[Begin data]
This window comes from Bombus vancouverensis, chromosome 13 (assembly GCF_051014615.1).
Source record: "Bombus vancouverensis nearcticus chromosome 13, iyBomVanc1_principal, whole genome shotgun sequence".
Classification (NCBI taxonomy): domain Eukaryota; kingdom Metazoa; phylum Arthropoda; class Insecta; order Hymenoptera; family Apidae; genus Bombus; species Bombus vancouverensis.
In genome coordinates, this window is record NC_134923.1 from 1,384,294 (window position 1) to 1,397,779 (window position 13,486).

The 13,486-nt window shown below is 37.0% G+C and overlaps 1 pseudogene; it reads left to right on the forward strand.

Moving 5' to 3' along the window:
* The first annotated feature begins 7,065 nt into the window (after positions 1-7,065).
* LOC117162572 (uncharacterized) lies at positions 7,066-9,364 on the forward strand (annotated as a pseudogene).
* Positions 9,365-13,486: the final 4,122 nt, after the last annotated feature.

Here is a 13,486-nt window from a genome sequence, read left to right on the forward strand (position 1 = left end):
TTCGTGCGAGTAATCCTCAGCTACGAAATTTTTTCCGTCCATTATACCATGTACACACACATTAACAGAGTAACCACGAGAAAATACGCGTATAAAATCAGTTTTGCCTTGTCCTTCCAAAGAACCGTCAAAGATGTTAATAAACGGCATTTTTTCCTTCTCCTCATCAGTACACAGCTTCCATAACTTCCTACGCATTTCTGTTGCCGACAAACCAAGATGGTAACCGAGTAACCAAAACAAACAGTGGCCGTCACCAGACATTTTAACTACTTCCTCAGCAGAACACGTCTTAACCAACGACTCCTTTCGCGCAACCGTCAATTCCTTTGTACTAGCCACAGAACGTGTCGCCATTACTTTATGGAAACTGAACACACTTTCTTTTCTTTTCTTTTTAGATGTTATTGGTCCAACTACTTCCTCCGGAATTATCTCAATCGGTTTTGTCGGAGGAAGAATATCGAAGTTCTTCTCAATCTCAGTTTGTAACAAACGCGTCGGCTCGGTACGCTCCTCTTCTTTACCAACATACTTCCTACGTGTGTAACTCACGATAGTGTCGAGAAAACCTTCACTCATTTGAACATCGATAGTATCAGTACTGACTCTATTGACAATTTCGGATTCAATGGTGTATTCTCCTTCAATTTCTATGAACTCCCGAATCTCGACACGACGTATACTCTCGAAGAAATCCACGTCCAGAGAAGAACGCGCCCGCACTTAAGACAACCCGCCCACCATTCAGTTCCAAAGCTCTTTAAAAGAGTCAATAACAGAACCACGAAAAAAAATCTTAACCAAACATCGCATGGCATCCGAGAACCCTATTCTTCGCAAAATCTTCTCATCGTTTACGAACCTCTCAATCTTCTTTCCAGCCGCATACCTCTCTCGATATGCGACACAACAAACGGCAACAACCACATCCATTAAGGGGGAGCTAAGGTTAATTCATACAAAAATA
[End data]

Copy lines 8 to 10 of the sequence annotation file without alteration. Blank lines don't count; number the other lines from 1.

* LOC117162572 (uncharacterized) lies at positions 7,066-9,364 on the forward strand (annotated as a pseudogene).
* Positions 9,365-13,486: the final 4,122 nt, after the last annotated feature.

Here is a 13,486-nt window from a genome sequence, read left to right on the forward strand (position 1 = left end):